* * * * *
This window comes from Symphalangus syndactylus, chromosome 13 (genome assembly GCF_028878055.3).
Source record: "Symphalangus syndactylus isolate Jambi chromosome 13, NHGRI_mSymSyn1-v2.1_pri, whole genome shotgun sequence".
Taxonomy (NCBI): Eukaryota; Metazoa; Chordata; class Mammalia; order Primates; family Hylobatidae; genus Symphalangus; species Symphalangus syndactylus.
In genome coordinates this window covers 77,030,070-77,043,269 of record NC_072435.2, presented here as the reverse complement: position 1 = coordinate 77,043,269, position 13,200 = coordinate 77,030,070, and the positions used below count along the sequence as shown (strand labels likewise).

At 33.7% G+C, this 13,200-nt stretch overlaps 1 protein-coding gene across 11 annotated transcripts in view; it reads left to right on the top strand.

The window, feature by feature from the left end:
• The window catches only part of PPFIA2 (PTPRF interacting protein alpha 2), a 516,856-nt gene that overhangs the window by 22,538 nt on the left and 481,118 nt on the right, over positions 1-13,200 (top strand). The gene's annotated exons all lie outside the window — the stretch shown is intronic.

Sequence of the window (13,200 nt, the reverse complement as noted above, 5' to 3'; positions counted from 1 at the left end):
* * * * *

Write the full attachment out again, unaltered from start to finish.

This window comes from Symphalangus syndactylus, chromosome 13 (genome assembly GCF_028878055.3).
Source record: "Symphalangus syndactylus isolate Jambi chromosome 13, NHGRI_mSymSyn1-v2.1_pri, whole genome shotgun sequence".
Taxonomy (NCBI): Eukaryota; Metazoa; Chordata; class Mammalia; order Primates; family Hylobatidae; genus Symphalangus; species Symphalangus syndactylus.
In genome coordinates this window covers 77,030,070-77,043,269 of record NC_072435.2, presented here as the reverse complement: position 1 = coordinate 77,043,269, position 13,200 = coordinate 77,030,070, and the positions used below count along the sequence as shown (strand labels likewise).

At 33.7% G+C, this 13,200-nt stretch overlaps 1 protein-coding gene across 11 annotated transcripts in view; it reads left to right on the top strand.

The window, feature by feature from the left end:
• The window catches only part of PPFIA2 (PTPRF interacting protein alpha 2), a 516,856-nt gene that overhangs the window by 22,538 nt on the left and 481,118 nt on the right, over positions 1-13,200 (top strand). The gene's annotated exons all lie outside the window — the stretch shown is intronic.

Sequence of the window (13,200 nt, the reverse complement as noted above, 5' to 3'; positions counted from 1 at the left end):